BEIJING — California Gov. Gavin Newsom is handing his current and possible future Republican opponents a potent line of political attack in his trip to China this week.
The Democratic governor is pitching the visit as strategic diplomacy aimed at connecting China’s competitive edges in clean energy technology and policy with his administration’s ambitious carbon emission reduction goals.
While Newsom's focus on the world's largest climate polluter stands to bolster his reputation among Democrats, it's also sparked a new opposition campaign from Republicans, who are already using the trip to tie Newsom to the Chinese government.
“Governor Newsom’s effort to cozy up to the Chinese Communist Party is delusional,” said Rep. Michelle Steel (R-Calif.). Newsom should instead “be concerned about the CCP’s control of the critical mineral supply chains as he prepares to ban gasoline-powered cars by 2035.”
Where Newsom has hewed to traditional Democratic positions on domestic issues like gun safety and curriculum wars, he's veering into shakier political terrain by embracing Chinese officials, particularly with two international wars underway.
Other Democrats are engaging with China, including four Biden cabinet officials and a congressional delegation led by Senate Majority Leader Chuck Schumer.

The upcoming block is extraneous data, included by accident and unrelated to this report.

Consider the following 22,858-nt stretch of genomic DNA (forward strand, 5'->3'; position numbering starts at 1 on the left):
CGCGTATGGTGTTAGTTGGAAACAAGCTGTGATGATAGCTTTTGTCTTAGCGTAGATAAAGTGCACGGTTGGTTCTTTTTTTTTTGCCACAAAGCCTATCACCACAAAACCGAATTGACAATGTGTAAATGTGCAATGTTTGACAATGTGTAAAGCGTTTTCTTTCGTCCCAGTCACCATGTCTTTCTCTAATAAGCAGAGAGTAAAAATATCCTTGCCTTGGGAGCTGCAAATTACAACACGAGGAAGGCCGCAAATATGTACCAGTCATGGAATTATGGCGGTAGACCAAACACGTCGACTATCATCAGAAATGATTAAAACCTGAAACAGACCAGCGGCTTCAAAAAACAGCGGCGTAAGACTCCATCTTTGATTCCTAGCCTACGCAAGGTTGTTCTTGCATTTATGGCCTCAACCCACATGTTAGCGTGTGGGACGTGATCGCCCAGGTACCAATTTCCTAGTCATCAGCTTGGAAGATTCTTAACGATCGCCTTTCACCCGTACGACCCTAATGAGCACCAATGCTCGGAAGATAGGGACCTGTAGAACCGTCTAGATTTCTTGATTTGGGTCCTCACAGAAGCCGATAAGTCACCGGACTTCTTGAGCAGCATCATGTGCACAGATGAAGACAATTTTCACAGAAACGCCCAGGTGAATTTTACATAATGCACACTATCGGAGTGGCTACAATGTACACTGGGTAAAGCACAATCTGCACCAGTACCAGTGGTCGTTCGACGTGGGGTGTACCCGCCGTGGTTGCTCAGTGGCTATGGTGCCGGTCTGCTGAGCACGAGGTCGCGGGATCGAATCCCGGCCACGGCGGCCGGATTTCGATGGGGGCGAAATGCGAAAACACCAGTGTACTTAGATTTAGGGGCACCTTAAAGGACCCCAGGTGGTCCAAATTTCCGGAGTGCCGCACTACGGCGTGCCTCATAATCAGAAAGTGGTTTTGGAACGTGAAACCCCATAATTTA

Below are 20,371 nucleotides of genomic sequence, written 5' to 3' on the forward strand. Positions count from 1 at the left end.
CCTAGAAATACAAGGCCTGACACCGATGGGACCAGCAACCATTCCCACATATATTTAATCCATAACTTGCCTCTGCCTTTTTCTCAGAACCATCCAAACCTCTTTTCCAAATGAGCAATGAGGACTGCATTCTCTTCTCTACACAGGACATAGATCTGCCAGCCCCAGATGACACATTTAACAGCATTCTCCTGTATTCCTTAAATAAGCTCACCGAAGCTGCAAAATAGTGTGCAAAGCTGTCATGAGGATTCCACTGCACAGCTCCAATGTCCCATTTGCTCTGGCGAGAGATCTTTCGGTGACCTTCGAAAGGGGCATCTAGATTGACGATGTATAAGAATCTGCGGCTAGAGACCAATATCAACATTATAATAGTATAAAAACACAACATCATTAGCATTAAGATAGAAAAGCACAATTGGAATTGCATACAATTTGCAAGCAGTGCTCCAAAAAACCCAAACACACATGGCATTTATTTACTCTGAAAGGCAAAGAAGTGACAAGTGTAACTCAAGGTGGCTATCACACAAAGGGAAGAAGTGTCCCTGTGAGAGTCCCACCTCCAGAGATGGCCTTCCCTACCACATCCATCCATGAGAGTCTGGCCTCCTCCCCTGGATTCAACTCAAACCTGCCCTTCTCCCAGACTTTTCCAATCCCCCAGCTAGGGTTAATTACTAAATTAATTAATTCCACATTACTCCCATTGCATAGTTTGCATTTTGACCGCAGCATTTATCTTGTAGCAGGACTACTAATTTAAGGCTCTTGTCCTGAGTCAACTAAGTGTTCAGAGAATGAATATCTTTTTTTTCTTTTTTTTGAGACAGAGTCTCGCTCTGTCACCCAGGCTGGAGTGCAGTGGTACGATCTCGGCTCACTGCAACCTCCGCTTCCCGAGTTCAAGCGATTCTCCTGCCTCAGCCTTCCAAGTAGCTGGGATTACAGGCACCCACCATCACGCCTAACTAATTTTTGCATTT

But Newsom’s possible presidential aspirations may hinge on how he weathers a GOP narrative that his China visit may harm the U.S. Recent congressional races in Pennsylvania and Missouri became slug matches between rival candidates accusing each other of having questionable past business ties to Beijing. And Republican presidential contenders hammered Vivek Ramaswamy over his financial dealings in China during the second candidates’ debate last month.
Beijing is already playing into Republican talking points by praising Newsom’s visit as a path to “bolster California’s exchanges and cooperation with China,” as Chinese Foreign Ministry spokesperson Mao Ning told reporters on Thursday.
At a climate-focused speech at Hong Kong University on Monday, Chinese officials applauded Newsom’s leadership and his vision of mutuality for the U.S. and China. “How to handle our relationship well is a question of the century, to which the two countries must provide a good answer,” said Ministry of Foreign Affairs Commissioner Liu Guangyuan.
At the same time, GOP China hawks on Capitol Hill are sharpening their knives over Newsom’s willingness to engage with a government that Mike Gallagher (R-Wis.), chair of the House Select Committee on China, described in August as a greater threat to the U.S. than climate change.
Many GOP lawmakers see Newsom’s outreach to Beijing as inappropriate in the face of bilateral trade disputes, the Chinese spy balloon incident in February and Beijing’s alignment with Russian President Vladimir Putin’s war on Ukraine and now in the Israel-Hamas war. Newsom’s emphasis on climate cooperation — an issue reviled by many Republicans — makes his travel plans doubly triggering for GOP lawmakers who see China as an existential threat. And there are concerns that Beijing will exploit Newsom’s eagerness to engage by trying to create an influence channel with his administration unburdened by chronic bilateral irritants.
Other GOP lawmakers see Newsom’s engagement with Beijing as a potential national security threat. Newsom’s trip focus “is not on addressing climate issues, but instead ceding America’s energy and emissions reduction to the CCP,” said Rep. Cathy McMorris Rodgers (R-Wash.), chair of the House Energy and Commerce Committee. That will give China “more control over our energy future.”